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  • MSA Monthly (In-Person & Zoom) Meeting: March 17th 2022 - "Identifying Critical Mineral Resources in New Mexico” by Dr. Virginia “Ginger” McLemore

MSA Monthly (In-Person & Zoom) Meeting: March 17th 2022 - "Identifying Critical Mineral Resources in New Mexico” by Dr. Virginia “Ginger” McLemore

  • 03/17/2022
  • 7:30 PM - 9:00 PM
  • Limited Seating / Masks Optional (In Person & Zoom Meeting): Franciscan Renewal Center, (Piper Hall), 5802 E. Lincoln Drive, Scottsdale, AZ 85253 ** Zoom Link emailed after registration. **
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MSA MEETING PROGRAM & PLACE


*** LIMITED IN-PERSON & ZOOM MEETING ***


Thursday, March 17, 2022 @ 7:30 pm Arizona time.


"Identifying Critical Mineral Resources in New Mexico"
Presented by Dr. Virginia “Ginger” McLemore


* March 17th meeting is on 3rd Thursday. 

* Registration required to receive Zoom Link

* RSVP required as seating limited to (60) members

* Masks Optional 

* No Refreshments

Our March 17th program Identifying Critical Mineral Resources in New Mexico" will be presented by Dr. Virginia “Ginger” McLemore .

Critical minerals are mineral resources that are essential to our economy and whose supply may be disrupted; many critical minerals are 100% imported into the U.S. Many of these critical minerals have been identified in New Mexico.

Recently exploration has occurred for rare earth elements (REE) in several areas in NM. REE-Th-U veins are found in the Gallinas, Capitan, and Cornudas Mountains and Laughlin Peak-Chico Hills; all are associated with Tertiary alkaline igneous rocks. Disseminated Y-Zr deposits in Proterozoic nepheline syenite are known at Pajarito Mountain (Mescalero Apache Indian Reservation). Tellurium production has occurred from the Lone Pine mine, Wilcox district and beryllium has been produced from pegmatites in NM. Other critical minerals are associated with various mineral deposits in NM. For example, vanadium and molybdenum, by-products of uranium mining, as well as selenium and REE, are associated with sandstone uranium deposits in the Grants uranium district. Rhenium is found in porphyry copper and porphyry molybdenum deposits in NM. Both uranium and potash are important commodities in NM and were considered critical minerals. New Mexico is the leading state in potash production and has produced significant uranium in the past. Coal deposits are abundant in the state and could be source of several critical minerals (REE, Se, V, Ge), but more work is needed to fully understand the distribution of critical minerals in NM coal deposits. Mining districts in NM that contain critical minerals have been previously identified. However, specific mines, occurrences, deposits and favorable geologic terranes within these mining districts and elsewhere in NM have not been well defined for critical minerals. Therefore, geologists at NM Bureau of Geology and Mineral Resources (NMBGMR) are creating a database of critical minerals mines and occurrences in the state. We also are creating a database of existing chemical analyses, available drill core and other subsurface information stored at NMBGMR. Legacy data as well as newly acquired data are being used. These databases will be available to government officials, mining companies and the general public, in most cases online through the NMBGMR interactive map (see https://maps.nmt.edu/), openfile reports, or by request. Not only are these data required in order to delineate favorable geologic terranes and priority areas containing potential critical minerals for the USGS mandate, but identification and examination of critical minerals is a high priority of the NMBGMR. These databases will aid in refinement of the geologic models of critical minerals, needed for exploration. This project also is important to the state of NM because mineral resources must be identified before land exchanges, withdrawals or other land use decisions are made by government officials. Future mining of potential economic critical minerals will directly benefit the economy of NM. Another aspect of this project is the training of our future workforce since students at NM Tech will be hired to work on this project.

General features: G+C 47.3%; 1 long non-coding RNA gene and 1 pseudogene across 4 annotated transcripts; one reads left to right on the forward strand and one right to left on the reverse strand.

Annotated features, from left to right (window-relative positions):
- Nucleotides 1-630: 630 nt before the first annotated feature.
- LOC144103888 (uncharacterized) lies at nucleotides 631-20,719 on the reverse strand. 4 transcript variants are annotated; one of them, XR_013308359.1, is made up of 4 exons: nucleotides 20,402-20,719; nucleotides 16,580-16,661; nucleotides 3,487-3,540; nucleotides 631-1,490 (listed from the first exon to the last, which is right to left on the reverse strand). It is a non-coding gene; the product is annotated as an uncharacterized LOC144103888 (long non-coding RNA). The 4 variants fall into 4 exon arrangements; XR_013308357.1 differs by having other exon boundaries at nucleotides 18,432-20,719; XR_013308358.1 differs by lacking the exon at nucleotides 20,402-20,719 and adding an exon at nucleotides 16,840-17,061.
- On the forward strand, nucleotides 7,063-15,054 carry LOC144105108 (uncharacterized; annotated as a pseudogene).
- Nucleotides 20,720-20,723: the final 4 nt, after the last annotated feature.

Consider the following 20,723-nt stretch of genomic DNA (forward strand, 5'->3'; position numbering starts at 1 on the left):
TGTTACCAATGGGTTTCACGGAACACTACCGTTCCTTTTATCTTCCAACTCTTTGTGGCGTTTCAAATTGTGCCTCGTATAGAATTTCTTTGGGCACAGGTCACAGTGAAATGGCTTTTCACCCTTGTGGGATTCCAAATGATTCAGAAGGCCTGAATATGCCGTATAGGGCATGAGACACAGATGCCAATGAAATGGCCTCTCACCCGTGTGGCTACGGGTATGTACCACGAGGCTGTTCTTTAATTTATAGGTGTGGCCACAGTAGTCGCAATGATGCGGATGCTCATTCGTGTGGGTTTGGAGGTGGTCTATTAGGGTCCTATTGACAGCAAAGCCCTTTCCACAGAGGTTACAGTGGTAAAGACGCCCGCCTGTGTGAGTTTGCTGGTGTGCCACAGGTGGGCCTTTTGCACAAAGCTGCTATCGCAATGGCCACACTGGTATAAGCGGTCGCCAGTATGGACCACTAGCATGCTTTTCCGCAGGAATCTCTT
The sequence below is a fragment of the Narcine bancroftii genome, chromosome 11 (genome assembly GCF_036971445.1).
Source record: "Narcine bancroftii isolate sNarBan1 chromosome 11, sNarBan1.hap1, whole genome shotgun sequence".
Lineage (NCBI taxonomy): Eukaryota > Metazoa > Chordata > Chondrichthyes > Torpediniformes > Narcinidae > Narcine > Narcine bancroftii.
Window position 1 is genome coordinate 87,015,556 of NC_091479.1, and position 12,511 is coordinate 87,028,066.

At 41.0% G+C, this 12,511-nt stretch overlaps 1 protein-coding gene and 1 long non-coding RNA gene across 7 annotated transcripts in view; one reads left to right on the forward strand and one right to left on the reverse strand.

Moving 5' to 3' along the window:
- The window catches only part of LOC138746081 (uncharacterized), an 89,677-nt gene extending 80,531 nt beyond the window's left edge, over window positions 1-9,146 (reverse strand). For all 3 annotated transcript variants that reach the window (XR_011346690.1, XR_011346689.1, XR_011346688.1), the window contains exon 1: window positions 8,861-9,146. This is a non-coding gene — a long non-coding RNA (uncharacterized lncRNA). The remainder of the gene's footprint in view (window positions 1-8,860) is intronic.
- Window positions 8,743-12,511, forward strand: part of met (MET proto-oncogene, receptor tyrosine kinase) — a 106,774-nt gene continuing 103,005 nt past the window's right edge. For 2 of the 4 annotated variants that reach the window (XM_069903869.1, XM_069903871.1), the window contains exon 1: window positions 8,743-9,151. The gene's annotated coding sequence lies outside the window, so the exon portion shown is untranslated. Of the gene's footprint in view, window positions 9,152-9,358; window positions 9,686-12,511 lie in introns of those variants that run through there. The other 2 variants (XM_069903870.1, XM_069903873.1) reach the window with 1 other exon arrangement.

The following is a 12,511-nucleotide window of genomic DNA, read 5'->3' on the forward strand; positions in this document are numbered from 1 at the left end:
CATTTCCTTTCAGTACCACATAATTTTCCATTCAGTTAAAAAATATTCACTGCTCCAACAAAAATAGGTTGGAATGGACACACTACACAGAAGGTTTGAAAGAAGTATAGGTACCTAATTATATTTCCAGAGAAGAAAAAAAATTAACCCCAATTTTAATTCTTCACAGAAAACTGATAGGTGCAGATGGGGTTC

Ginger McLemore is the Principal Senior Economic Geologist with the New Mexico Bureau of Geology and Mineral Resources, a research division of New Mexico Tech. She holds B.S. degrees in Geology and Geophysics (1977) and M.S. degree in Geology (1980) from New Mexico Tech and received her Ph.D. in Geoscience from University of Texas at El Paso in 1993.

She also is an adjunct professor at New Mexico Tech (Earth and Environmental Science and Mineral Engineering Departments) and teaches New Mexico Mineral Deposits, Geology of the Industrial Minerals, Uranium Geology, and Geology of Strategic and Critical Minerals. She is a Certified Professional Geologist (#CPG-7438) with the American Institute of Professional Geologists.

Currently she is the faculty advisor for the AIPG student chapter and the New Mexico Shooting Sports Club. Her research topics include geology of critical minerals, economic geology of New Mexico, and weathering of mine wastes.


Mark your calendars for March 17th as Mineralogical Society of Arizona is honored to host Dr. Ginger McLemore for a very special program!


This will be BOTH a virtual event via Zoom and Limited In-Person. Link to the meeting will be sent in email when you register for the event.

Meeting starts at 7.30PM Arizona time.

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